A large scale population study revealed that girls and women aged 39 years and younger may be up to 38% less likely to achieve pregnancy after surviving cancer vs patients who have never had cancer. The decrease in fertility was not limited to any specific type of cancer.

The study assessed 23,201 female cancer survivors between 1981 and 2012, and found that survivors had 6627 pregnancies vs the nearly 11,000 expected in the control group. For women who had their first pregnancy after diagnosis, only 20.6% achieved pregnancy vs 38.7% in women who have never had cancer.

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Fertility can be affected in several ways by a diagnosis of female cancers; chemotherapy and radiotherapy can cause damage to the ovaries, uterus, and areas of the brain that impact reproduction.

The study found that while the rates of pregnancy decreased across all age groups, the pregnancy rates were elevated in women who were evaluated towards the end of the study (2005-2012) vs women whose cancers were diagnosed earlier, implying that the impact of therapy on fertility may have decreased.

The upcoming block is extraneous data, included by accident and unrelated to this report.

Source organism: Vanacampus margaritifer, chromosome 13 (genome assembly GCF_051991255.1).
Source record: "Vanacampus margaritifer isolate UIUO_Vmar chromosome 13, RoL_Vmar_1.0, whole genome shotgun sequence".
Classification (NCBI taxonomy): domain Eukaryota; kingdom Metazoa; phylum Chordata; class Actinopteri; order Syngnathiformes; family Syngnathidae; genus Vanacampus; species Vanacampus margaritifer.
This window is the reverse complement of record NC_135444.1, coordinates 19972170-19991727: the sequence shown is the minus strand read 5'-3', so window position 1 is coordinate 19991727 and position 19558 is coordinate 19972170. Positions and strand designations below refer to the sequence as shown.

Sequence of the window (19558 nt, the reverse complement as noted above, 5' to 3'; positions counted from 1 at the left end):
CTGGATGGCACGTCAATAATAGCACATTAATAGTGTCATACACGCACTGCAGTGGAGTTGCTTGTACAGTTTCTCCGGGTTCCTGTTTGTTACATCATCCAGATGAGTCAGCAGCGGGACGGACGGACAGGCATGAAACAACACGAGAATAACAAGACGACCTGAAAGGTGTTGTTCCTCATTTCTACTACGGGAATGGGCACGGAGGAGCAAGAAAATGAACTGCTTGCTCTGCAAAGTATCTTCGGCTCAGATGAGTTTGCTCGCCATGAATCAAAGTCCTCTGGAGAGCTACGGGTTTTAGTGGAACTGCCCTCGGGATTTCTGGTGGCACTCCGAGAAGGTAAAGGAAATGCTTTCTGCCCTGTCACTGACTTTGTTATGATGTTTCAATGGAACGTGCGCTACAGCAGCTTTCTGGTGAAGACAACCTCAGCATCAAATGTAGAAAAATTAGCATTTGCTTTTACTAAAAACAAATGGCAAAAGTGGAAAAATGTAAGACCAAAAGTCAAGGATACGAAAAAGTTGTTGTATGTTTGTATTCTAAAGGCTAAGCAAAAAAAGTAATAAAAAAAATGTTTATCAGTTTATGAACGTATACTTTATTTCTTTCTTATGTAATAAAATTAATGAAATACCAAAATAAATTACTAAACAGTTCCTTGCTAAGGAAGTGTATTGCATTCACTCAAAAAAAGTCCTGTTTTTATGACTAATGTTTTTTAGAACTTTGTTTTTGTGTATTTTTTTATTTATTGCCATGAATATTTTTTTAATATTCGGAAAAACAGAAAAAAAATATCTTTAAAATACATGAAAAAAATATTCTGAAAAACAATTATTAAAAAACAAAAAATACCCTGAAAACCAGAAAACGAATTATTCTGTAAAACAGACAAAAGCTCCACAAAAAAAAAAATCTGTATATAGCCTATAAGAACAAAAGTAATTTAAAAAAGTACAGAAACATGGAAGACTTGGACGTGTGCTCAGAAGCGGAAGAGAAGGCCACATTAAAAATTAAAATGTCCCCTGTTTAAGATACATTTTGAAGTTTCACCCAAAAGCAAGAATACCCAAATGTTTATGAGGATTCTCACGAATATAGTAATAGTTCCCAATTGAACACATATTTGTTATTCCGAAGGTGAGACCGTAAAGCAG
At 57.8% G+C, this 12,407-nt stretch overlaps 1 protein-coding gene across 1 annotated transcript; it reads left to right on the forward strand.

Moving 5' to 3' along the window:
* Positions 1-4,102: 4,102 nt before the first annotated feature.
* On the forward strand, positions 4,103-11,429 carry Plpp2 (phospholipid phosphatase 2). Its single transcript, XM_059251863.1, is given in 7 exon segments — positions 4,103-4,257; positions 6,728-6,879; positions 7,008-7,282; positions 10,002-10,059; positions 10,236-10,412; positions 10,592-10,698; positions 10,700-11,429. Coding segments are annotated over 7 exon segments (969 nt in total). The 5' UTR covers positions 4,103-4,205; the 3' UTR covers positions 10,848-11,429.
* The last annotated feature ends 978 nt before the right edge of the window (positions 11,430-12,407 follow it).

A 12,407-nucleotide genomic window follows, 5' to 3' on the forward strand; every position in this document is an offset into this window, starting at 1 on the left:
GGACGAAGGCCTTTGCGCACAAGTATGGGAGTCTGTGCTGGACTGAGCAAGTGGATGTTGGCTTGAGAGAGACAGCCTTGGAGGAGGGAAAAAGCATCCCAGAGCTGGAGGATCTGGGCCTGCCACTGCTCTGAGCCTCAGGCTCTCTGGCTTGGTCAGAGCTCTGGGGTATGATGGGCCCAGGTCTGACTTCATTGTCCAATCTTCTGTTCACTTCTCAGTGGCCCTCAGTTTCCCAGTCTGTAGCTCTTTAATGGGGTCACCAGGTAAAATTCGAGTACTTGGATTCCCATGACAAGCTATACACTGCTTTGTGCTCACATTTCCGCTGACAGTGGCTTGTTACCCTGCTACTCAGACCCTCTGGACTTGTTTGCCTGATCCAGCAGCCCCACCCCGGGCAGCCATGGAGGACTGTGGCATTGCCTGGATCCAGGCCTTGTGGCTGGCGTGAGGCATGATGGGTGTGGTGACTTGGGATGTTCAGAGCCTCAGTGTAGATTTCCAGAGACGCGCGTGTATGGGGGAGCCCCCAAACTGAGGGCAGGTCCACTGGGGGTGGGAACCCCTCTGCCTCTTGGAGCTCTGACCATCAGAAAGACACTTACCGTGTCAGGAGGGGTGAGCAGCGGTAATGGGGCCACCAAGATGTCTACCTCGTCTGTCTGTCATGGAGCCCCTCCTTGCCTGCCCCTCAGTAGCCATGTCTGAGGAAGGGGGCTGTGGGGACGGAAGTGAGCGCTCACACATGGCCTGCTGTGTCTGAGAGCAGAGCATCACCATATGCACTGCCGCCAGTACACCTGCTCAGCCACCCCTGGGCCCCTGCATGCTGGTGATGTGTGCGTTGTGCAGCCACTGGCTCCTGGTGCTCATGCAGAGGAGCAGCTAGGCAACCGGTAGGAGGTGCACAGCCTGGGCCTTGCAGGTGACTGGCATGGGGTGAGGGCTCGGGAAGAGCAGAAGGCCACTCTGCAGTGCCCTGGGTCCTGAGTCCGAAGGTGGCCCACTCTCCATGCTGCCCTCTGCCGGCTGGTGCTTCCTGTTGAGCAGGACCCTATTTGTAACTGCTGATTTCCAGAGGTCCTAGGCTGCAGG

The presenter of the study, Professor Richard Anderson, expressed that the findings of the study did not necessarily reflect infertility caused by cancer therapy, only subsequent pregnancy as some women may choose not to get pregnant.

There have been significant improvements in the rates of survival in young women with cancer, as well as improvement in the techniques to restore fertility. The findings of the study would assist clinicians in informing younger patients with cancer about future pregnancy.

Professor Anderson concluded by saying, “The implications of the diagnosis and planned treatment and, where appropriate, options for fertility preservation should be discussed with the patient and her family. Even for patients considered at low risk of infertility as a result of treatment, a fertility discussion is recommended before treatment begins.”


1. Female cancer survivors are one-third less likely to achieve pregnancy than women in general population [news release]. EurekAlert website. https://www.eurekalert.org/pub_releases/2017-07/esoh-fcs062817.php. Published July 3, 2017. Accessed July 5, 2017.